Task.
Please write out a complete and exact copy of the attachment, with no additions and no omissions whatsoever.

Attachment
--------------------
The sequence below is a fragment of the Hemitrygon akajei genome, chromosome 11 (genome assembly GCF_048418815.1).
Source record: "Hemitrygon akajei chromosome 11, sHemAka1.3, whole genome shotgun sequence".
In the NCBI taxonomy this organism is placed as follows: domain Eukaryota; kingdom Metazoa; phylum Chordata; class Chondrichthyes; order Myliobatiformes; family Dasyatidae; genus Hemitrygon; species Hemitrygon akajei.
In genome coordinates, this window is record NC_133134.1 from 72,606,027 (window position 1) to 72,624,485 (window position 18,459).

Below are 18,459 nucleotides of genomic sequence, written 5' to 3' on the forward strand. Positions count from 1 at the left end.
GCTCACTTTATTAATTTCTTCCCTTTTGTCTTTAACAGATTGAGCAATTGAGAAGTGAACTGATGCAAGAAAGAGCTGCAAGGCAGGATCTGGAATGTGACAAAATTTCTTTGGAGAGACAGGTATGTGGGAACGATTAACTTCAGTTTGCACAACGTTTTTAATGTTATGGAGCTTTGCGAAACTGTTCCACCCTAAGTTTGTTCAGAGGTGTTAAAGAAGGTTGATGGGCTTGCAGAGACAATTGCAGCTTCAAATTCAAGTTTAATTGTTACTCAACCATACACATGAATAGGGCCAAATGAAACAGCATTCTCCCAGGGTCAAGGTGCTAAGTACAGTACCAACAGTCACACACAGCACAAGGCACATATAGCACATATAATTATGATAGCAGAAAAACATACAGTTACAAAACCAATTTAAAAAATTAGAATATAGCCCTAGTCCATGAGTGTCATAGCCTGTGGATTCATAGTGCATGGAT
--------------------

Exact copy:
The sequence below is a fragment of the Hemitrygon akajei genome, chromosome 11 (genome assembly GCF_048418815.1).
Source record: "Hemitrygon akajei chromosome 11, sHemAka1.3, whole genome shotgun sequence".
In the NCBI taxonomy this organism is placed as follows: domain Eukaryota; kingdom Metazoa; phylum Chordata; class Chondrichthyes; order Myliobatiformes; family Dasyatidae; genus Hemitrygon; species Hemitrygon akajei.
In genome coordinates, this window is record NC_133134.1 from 72,606,027 (window position 1) to 72,624,485 (window position 18,459).

Below are 18,459 nucleotides of genomic sequence, written 5' to 3' on the forward strand. Positions count from 1 at the left end.
GCTCACTTTATTAATTTCTTCCCTTTTGTCTTTAACAGATTGAGCAATTGAGAAGTGAACTGATGCAAGAAAGAGCTGCAAGGCAGGATCTGGAATGTGACAAAATTTCTTTGGAGAGACAGGTATGTGGGAACGATTAACTTCAGTTTGCACAACGTTTTTAATGTTATGGAGCTTTGCGAAACTGTTCCACCCTAAGTTTGTTCAGAGGTGTTAAAGAAGGTTGATGGGCTTGCAGAGACAATTGCAGCTTCAAATTCAAGTTTAATTGTTACTCAACCATACACATGAATAGGGCCAAATGAAACAGCATTCTCCCAGGGTCAAGGTGCTAAGTACAGTACCAACAGTCACACACAGCACAAGGCACATATAGCACATATAATTATGATAGCAGAAAAACATACAGTTACAAAACCAATTTAAAAAATTAGAATATAGCCCTAGTCCATGAGTGTCATAGCCTGTGGATTCATAGTGCATGGAT